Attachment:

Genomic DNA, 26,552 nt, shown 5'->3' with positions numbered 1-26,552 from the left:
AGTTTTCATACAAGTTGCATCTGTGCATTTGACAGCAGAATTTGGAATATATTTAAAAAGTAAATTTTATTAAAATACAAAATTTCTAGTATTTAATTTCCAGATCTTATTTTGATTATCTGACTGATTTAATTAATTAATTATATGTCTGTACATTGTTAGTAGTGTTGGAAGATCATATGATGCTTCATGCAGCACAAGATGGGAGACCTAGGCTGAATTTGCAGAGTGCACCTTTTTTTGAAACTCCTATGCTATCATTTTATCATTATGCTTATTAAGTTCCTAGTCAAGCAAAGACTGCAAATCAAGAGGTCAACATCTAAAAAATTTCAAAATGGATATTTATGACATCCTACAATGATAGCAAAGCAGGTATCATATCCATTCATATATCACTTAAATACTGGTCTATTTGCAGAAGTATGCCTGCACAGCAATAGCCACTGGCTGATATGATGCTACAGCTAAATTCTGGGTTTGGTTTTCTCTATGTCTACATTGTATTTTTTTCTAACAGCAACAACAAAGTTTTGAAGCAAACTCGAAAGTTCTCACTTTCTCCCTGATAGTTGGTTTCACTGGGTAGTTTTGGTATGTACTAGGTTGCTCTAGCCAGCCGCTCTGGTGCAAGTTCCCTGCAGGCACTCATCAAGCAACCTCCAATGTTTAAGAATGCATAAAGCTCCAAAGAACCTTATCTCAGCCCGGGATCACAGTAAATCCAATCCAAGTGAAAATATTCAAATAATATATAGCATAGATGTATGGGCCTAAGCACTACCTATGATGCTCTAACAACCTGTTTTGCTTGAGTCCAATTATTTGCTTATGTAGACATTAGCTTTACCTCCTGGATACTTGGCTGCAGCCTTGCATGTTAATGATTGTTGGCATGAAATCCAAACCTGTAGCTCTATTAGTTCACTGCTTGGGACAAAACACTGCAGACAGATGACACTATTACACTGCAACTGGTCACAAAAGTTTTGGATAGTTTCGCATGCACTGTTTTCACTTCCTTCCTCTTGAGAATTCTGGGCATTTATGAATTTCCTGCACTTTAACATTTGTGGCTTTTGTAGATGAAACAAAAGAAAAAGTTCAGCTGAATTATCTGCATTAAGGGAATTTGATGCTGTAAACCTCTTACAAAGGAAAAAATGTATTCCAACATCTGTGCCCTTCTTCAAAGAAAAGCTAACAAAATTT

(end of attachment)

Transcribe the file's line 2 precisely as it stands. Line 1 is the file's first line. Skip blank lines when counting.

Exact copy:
AGTTTTCATACAAGTTGCATCTGTGCATTTGACAGCAGAATTTGGAATATATTTAAAAAGTAAATTTTATTAAAATACAAAATTTCTAGTATTTAATTTCCAGATCTTATTTTGATTATCTGACTGATTTAATTAATTAATTATATGTCTGTACATTGTTAGTAGTGTTGGAAGATCATATGATGCTTCATGCAGCACAAGATGGGAGACCTAGGCTGAATTTGCAGAGTGCACCTTTTTTTGAAACTCCTATGCTATCATTTTATCATTATGCTTATTAAGTTCCTAGTCAAGCAAAGACTGCAAATCAAGAGGTCAACATCTAAAAAATTTCAAAATGGATATTTATGACATCCTACAATGATAGCAAAGCAGGTATCATATCCATTCATATATCACTTAAATACTGGTCTATTTGCAGAAGTATGCCTGCACAGCAATAGCCACTGGCTGATATGATGCTACAGCTAAATTCTGGGTTTGGTTTTCTCTATGTCTACATTGTATTTTTTTCTAACAGCAACAACAAAGTTTTGAAGCAAACTCGAAAGTTCTCACTTTCTCCCTGATAGTTGGTTTCACTGGGTAGTTTTGGTATGTACTAGGTTGCTCTAGCCAGCCGCTCTGGTGCAAGTTCCCTGCAGGCACTCATCAAGCAACCTCCAATGTTTAAGAATGCATAAAGCTCCAAAGAACCTTATCTCAGCCCGGGATCACAGTAAATCCAATCCAAGTGAAAATATTCAAATAATATATAGCATAGATGTATGGGCCTAAGCACTACCTATGATGCTCTAACAACCTGTTTTGCTTGAGTCCAATTATTTGCTTATGTAGACATTAGCTTTACCTCCTGGATACTTGGCTGCAGCCTTGCATGTTAATGATTGTTGGCATGAAATCCAAACCTGTAGCTCTATTAGTTCACTGCTTGGGACAAAACACTGCAGACAGATGACACTATTACACTGCAACTGGTCACAAAAGTTTTGGATAGTTTCGCATGCACTGTTTTCACTTCCTTCCTCTTGAGAATTCTGGGCATTTATGAATTTCCTGCACTTTAACATTTGTGGCTTTTGTAGATGAAACAAAAGAAAAAGTTCAGCTGAATTATCTGCATTAAGGGAATTTGATGCTGTAAACCTCTTACAAAGGAAAAAATGTATTCCAACATCTGTGCCCTTCTTCAAAGAAAAGCTAACAAAATTT